By Gaby Galvin, USNEWS Staff WriterApril 4, 2019, at 12:01 a.m.
Medicaid Expansion a Boost for Health CentersMore
Safety net clinics provide care for millions of people across the U.S.(BRENDAN SMIALOWSKI/AFP/GETTY IMAGES)
SAFETY NET HEALTH clinics have fared better in states that have expanded Medicaid coverage to more low-income residents than those in states that have not expanded the health program, according to a new survey.
Federally qualified health centers, along with “look-alike” clinics that lack the same grant funding, provide low-cost primary, behavioral health and dental care, serving millions of people – and 1 in 6 Medicaid patients – across the country. Federally qualified health center patients are more likely to suffer from chronic conditions, but the centers spend considerably less to care for patients than other providers.
The Affordable Care Act allocated $11 billion to operate and expand such community health centers over a five-year period. Since the law was enacted in 2010, millions of low-income people have obtained health coverage, in large part through the act’s push for states to expand Medicaid coverage. The survey and accompanying report from the Commonwealth Fundpoints to the increase in insured patients in particular as fueling the improved financial stability of community health centers – especially in states that expanded their Medicaid programs.
“The Affordable Care Act not only expanded health insurance coverage, but also helped usher in a variety of reforms in the way care is delivered,” Dr. David Blumenthal, president of the Commonwealth Fund, said in a statement.
The survey of nearly 700 health center officials found that since 2010, significantly greater shares of community health centers in Medicaid expansion states said they’d been able to more easily care for patients and expand their operations than health centers in non-expansion states.
For example, 76 percent of health centers in expansion states reported being better able to provide affordable care to more patients, compared with 52 percent of centers in non-expansion states. In expansion states, 62 percent of health centers said they saw improved funding for services and facility upgrades, compared with 46 percent in non-expansion states.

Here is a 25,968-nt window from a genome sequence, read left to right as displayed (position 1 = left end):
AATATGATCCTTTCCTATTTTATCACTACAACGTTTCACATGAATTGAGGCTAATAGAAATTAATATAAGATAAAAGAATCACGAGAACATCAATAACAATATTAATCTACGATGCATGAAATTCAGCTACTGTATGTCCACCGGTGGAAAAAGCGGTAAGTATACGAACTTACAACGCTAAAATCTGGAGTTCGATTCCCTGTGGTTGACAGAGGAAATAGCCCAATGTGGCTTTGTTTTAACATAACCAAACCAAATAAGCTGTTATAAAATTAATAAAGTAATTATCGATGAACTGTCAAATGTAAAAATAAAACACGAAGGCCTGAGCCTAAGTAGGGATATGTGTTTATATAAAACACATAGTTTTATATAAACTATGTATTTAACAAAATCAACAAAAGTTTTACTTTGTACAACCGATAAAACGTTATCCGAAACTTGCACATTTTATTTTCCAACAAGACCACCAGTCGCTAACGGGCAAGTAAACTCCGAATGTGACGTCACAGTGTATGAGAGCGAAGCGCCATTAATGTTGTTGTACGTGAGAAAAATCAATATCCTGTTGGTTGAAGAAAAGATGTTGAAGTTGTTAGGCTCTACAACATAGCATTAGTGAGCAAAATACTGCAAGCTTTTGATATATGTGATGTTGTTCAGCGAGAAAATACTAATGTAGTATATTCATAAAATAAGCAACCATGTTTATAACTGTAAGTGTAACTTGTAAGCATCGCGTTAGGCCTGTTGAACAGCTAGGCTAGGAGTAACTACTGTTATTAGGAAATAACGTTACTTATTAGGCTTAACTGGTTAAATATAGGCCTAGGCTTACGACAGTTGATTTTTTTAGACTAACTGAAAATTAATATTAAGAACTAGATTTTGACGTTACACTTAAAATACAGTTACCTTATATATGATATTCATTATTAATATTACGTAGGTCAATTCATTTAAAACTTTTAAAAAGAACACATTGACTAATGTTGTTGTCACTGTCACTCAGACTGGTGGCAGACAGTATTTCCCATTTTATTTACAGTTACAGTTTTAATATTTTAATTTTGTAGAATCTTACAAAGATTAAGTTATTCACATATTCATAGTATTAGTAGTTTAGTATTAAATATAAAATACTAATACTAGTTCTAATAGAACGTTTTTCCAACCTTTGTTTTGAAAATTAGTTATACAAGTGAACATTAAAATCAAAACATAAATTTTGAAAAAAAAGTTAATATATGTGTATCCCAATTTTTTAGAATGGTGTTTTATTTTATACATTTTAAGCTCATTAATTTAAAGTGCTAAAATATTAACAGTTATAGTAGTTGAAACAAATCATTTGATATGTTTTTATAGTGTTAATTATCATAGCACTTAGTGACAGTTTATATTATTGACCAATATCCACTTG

“While many factors other than Medicaid expansion likely influence these differences, the increased Medicaid revenue that health centers in expansion states receive may help them improve the way they deliver care,” the report says.
In expansion states, 87 percent of community health center patients were insured through Medicaid or the Children’s Health Insurance Program, compared with 58 percent of health center patients in non-expansion states, according to the report. Uninsured patients typically pay for services at these health centers on a sliding fee scale tied to income.
Improved insurance coverage in expansion states – and thus increased revenue to federally qualified health centers – “also may incentivize health centers to offer the behavioral health care and nonmedical services that a growing share of patients requires,” the report says.
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Health centers in Medicaid expansion states were more likely to offer counseling and behavioral health care, as well as to often provide medication-assisted treatment for opioid addiction. Those in expansion states also were more likely to coordinate with local social services organizations.
Yet expansion-state health centers were more likely to face shortages in staff to manage mental health and social services, the report found, calling such gaps “a potential barrier to meeting needs for behavioral health and social care.”
As the U.S. health care system, including Medicaid, continues to evolve, health experts say further integrating clinical care and efforts to address social determinants of health – such as access to transportation, affordable housing and healthy food – are key to improving population health, particularly for low-income patients who may face worse health outcomesand more barriers to health.
Federally qualified health centers also can be lifelines in medically underserved communities, including rural or poor areas. The Commonwealth Fund says policymakers should carefully consider the effects legislation has on community health centers and their patients, including the enactment of Medicaid work requirements that have been the subject of recent debate in states like Arkansas and Kentucky.
“Community health centers are an essential part of the way we deliver primary care in the United States,” Melinda Abrams, co-author of the report and vice president and director of health care delivery system reform at the Commonwealth Fund, said in a statement. “Their success spurs better results across the entire health care system.”
Gaby Galvin, Staff Writer
Gaby Galvin is a staff writer at U.S. News & World Report.